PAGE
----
Can women compete in the Tour de France or is their destiny elsewhere? Let's take a look at the near future of female cycling.
With the Tour de France 2019 ending on July 28th, Colombian youngster Egan Bernal taking home both the Yellow and White jerseys. His double championship was a remarkable achievement, and his push to win it all made the final stages so much fun.
Controversy surrounded Stage 19 ending early due to weather conditions, but this decision was in the favor of Bernal who lead at the time the stage was called. All in all, it was a wonderful race, and I was lucky enough to catch about half the stages. Thank god for DVR.
I am by no means a cycling expert. I merely enjoy the Tour de France each year, catching what I can when I can. I also do a bit of cycling myself as a hobby. I have a both cycling road bike and an indoor spin bike.
With that said, cycling has been a bit of a pet project with me for a while, especially around TdF time. I guess I lack the confidence to write about it here on Scorum, but I do very much enjoy the sport.
Now the final stage has been played out, the winners announced, I thought it time to look at another side of the sport. The Women’s World Cup just finished weeks ago, it’s kept the female sport fresh in my mind, and as if coincidence, the first person across the Tour de France finish line this year wasn’t actually Bernal.
It was a woman.
But let me Explain
Women in the Tour de France
The desire, or the resistance towards, allowing females to compete in the Tour de France (TdF) has been a topic of contention for many years, spanning decades, yet it is no closer to being settled today than it was all those years ago.
The conversation was brought to life once again this year by a team of female riders pledging to ride the entire TdF one day ahead of the men. The 10-female group, consisting of riders from 3 continents, will advocate for the women’s sport by completing the entire tour with traffic, barely any support staff, with little fanfare and no reward money. They have been doing this since 2015.
If you like to know more, NPR has a great piece about it. Found here.
Organizers of the TdF have been questioned about allowing female teams in the race for years now. This pressure comes alongside additional pressure to expand the competition, allowing more men’s teams to compete.
The race has swollen over the years, as it expanded to allow more and more riders into it. This has now created somewhat of a bloated field, making it very unlikely a women’s team would be granted a place in the tour as it currently stands.
Others have suggested two separate races, one for each gender, but Amaury Sport Organization (the governing body for TdF) says:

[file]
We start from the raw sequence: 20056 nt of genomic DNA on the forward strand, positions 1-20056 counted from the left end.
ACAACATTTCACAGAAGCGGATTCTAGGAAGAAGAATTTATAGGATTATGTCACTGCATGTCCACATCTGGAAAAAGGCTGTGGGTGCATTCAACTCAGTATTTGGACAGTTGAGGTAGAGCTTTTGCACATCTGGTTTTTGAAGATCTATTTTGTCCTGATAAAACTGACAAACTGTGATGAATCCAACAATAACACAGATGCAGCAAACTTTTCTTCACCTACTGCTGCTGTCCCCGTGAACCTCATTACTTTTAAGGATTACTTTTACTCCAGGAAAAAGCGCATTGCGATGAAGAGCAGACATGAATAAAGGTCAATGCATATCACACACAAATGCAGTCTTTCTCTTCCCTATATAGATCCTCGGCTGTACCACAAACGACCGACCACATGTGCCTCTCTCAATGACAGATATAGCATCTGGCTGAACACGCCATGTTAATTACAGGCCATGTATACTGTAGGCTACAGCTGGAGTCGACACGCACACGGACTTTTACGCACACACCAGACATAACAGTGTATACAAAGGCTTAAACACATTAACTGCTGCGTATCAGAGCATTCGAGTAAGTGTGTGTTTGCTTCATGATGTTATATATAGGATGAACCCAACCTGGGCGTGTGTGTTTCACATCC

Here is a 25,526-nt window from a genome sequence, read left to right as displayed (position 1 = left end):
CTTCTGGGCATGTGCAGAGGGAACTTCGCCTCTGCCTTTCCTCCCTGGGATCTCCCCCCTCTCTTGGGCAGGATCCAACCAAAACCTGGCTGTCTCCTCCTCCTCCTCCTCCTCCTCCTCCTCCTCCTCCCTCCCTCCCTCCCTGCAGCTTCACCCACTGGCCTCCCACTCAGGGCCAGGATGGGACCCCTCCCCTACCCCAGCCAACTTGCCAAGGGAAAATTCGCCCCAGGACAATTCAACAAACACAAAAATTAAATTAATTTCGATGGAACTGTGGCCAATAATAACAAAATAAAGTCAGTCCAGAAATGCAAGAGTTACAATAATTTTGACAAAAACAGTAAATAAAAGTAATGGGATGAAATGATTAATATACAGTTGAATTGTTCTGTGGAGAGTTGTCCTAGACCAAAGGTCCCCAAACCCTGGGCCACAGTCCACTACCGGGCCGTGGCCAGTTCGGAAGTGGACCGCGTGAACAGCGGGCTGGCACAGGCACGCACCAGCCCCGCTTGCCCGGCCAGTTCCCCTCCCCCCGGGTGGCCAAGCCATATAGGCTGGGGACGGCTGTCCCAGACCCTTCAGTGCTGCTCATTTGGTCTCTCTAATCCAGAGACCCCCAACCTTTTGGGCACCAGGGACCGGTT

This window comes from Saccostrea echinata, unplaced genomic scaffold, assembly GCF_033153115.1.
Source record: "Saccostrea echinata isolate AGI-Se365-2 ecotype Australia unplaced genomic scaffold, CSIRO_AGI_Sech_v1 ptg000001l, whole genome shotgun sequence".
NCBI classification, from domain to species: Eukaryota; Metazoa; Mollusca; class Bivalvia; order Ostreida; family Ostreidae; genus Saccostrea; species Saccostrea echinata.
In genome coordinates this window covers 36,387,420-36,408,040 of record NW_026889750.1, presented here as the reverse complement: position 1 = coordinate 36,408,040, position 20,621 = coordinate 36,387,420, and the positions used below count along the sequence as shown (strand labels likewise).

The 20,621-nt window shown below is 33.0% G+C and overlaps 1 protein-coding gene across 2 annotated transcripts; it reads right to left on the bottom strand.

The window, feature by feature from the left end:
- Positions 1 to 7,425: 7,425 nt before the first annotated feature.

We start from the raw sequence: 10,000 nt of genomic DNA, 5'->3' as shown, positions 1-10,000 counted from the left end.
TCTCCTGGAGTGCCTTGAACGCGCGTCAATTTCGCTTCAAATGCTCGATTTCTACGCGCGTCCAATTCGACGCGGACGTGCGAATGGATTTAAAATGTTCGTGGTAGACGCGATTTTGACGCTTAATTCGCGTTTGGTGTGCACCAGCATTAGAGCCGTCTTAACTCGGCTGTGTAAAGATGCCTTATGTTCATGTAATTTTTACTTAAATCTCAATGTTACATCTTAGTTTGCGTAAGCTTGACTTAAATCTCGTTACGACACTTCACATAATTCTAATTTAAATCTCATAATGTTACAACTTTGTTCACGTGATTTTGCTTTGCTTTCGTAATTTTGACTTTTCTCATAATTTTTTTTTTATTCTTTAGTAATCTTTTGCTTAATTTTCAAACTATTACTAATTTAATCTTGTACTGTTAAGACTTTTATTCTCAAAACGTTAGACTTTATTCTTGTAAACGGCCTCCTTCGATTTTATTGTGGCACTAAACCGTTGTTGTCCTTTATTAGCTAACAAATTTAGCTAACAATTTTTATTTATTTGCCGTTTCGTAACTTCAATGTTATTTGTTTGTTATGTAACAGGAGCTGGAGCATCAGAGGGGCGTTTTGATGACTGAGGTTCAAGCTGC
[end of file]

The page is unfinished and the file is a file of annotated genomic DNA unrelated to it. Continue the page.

“We cannot have a women’s Tour de France at the same moment as the men’s Tour because it would be logistically impossible. The Tour has grown so much and is so big that having two races at the same time would not be feasible.”
Make of that what you will, but the AOS has promoted a female version of the Tour de France back in 1989 with little success. Since then, the closest competition for females is a one-day race called La Course.
Despite all this, the AOS says they have dedicated a group to explore possibilities for the female sport. They’ve also agreed to a Belgium TV deal to air two female races in 2020.
Giro d'Italia Femminile (Giro Rosa) is currently the longest female cycling race. The 8-10 day race has been going strong since 1988 and features a slog through the mountainous roads of Italy.
But a new race might just change all that.
What is The Battle of the North
For me, the most exciting prospect for the women cycling is the proposed Battle of the North. What is that, you might ask.
The Battle of the North will hopefully stir up the female sport. Slotted to being in 2021, this 10-day race with challenge the Giro Rosa has the most prestigious women’s race. It also has the added benefit of not running at the same time as the TdF.
Set in the Scandinavian countries of Denmark, Sweden and Norway, the competition will include a few previous single day races as part of the over all stages. Promoters spent little time before dubbing it “the Tour de France for Women.”
The race has been given a projected budget of 2.2 million Euro to put it on. With the organizers securing extra funding along the way. TV deals are currently in the works as promotors try to secure coverage. Both of these will likely be the deciding factors. Launching a grand cycling tour, as proposed, will be no easy feat.
Even if organizers successful pull it off, there is no promise that the governing bodies will go along with it and grant the race proper validity. So many questions still dangle around the proposed race, but one thing is for sure: it’s certainly a cool idea.
Would You Be Interested?
Perhaps one of the most telling questions about this whole discussion is whether there is a fan base out there wanting to see women cycling akin to the Tour de France. I know for myself, I absolutely do but is there the large scale support?
Are you interested in seeing women’s cycling? Would you watch it on TV?
Be sure to let me know your thoughts in the comments. And as always, be nice. No sexist remarks please.